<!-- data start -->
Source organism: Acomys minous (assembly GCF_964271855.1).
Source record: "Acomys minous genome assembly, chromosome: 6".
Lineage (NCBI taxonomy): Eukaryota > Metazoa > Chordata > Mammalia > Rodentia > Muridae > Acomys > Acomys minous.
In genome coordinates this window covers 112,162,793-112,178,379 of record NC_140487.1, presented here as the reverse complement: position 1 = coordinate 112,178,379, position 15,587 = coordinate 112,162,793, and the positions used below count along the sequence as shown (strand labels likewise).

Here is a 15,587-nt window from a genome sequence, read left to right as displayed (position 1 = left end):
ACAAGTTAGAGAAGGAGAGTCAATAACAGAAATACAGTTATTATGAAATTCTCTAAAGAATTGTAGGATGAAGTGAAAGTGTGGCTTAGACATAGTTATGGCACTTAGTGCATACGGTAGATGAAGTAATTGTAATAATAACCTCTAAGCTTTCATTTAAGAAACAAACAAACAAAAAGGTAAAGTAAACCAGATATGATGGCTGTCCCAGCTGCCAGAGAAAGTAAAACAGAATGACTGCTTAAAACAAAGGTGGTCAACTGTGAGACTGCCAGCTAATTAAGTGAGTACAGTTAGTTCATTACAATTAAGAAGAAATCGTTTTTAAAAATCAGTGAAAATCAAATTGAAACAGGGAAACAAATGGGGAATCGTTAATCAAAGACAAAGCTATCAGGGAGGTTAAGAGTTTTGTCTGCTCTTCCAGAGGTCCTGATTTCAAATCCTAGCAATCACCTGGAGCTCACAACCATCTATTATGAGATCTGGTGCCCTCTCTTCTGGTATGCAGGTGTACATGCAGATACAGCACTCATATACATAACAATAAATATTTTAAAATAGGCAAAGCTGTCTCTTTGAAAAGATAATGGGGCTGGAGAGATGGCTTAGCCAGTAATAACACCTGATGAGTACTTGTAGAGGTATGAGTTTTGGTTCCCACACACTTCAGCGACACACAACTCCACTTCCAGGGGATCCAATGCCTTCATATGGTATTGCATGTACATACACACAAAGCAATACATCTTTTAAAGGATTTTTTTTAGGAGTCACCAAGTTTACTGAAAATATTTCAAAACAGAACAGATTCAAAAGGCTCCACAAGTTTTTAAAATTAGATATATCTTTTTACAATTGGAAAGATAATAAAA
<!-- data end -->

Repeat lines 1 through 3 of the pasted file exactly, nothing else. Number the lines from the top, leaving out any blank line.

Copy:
Source organism: Acomys minous (assembly GCF_964271855.1).
Source record: "Acomys minous genome assembly, chromosome: 6".
Lineage (NCBI taxonomy): Eukaryota > Metazoa > Chordata > Mammalia > Rodentia > Muridae > Acomys > Acomys minous.